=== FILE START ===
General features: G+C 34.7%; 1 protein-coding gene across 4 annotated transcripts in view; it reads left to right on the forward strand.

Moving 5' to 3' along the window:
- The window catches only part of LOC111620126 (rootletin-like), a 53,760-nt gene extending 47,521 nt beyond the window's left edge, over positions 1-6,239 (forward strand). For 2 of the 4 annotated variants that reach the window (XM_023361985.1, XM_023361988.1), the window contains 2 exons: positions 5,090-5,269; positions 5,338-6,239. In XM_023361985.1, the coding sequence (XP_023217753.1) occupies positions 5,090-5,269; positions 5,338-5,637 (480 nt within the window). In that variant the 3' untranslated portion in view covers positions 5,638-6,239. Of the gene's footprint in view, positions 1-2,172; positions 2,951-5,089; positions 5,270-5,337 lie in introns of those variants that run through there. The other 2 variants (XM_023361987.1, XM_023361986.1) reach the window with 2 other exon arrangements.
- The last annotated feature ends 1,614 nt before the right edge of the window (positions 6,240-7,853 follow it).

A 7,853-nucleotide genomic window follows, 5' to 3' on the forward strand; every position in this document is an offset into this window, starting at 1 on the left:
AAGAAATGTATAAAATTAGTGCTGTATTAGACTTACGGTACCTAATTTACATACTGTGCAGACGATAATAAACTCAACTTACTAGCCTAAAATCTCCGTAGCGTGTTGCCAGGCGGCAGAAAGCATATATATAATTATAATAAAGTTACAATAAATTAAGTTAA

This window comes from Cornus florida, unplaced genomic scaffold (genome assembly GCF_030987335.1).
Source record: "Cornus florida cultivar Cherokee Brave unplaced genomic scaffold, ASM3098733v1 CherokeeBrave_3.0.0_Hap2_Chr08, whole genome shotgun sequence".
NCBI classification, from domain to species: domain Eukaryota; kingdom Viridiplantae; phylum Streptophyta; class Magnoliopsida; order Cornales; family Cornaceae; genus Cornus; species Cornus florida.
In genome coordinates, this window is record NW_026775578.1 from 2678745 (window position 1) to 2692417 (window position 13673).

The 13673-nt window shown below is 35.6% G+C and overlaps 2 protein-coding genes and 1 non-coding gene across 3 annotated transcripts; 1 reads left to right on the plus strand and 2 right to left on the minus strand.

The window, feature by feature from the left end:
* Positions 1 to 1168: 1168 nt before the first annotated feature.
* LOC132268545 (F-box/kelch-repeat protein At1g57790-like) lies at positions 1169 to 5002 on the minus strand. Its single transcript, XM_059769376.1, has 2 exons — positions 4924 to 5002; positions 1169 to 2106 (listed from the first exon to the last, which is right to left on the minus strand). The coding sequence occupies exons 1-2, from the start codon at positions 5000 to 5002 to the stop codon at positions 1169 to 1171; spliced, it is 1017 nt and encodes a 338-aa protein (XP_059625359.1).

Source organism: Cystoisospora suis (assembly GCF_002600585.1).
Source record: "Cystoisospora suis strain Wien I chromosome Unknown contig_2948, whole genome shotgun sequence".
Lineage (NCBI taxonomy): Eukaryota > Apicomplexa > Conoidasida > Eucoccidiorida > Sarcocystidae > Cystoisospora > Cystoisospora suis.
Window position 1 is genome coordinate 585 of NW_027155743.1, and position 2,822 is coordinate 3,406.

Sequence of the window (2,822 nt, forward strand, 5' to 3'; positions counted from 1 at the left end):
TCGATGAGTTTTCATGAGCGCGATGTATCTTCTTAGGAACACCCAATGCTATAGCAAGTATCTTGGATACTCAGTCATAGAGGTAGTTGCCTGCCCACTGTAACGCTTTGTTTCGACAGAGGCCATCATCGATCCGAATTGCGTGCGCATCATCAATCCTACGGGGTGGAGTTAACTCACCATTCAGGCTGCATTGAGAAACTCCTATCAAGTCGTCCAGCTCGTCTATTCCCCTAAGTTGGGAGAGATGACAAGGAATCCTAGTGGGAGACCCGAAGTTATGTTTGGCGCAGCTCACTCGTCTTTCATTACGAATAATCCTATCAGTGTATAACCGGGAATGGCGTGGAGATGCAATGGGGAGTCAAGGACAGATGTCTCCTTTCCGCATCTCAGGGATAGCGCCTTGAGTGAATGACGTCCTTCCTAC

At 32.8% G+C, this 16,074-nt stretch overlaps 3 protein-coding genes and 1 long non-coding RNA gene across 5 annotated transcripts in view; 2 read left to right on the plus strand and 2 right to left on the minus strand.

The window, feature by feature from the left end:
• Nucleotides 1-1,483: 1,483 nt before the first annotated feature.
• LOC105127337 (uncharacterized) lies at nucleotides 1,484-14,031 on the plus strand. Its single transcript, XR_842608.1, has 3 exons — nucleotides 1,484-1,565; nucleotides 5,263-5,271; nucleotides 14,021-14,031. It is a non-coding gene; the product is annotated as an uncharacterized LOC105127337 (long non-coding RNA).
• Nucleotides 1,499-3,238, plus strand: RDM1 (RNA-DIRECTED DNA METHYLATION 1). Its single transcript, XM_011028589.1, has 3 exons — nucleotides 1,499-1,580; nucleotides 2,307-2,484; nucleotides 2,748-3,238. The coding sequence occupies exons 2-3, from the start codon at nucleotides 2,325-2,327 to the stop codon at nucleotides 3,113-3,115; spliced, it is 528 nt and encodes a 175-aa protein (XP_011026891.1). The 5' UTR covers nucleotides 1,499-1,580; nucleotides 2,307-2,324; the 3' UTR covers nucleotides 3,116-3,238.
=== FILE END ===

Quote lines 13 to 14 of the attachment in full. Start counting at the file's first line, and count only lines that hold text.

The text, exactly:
* Positions 1 to 1168: 1168 nt before the first annotated feature.
* LOC132268545 (F-box/kelch-repeat protein At1g57790-like) lies at positions 1169 to 5002 on the minus strand. Its single transcript, XM_059769376.1, has 2 exons — positions 4924 to 5002; positions 1169 to 2106 (listed from the first exon to the last, which is right to left on the minus strand). The coding sequence occupies exons 1-2, from the start codon at positions 5000 to 5002 to the stop codon at positions 1169 to 1171; spliced, it is 1017 nt and encodes a 338-aa protein (XP_059625359.1).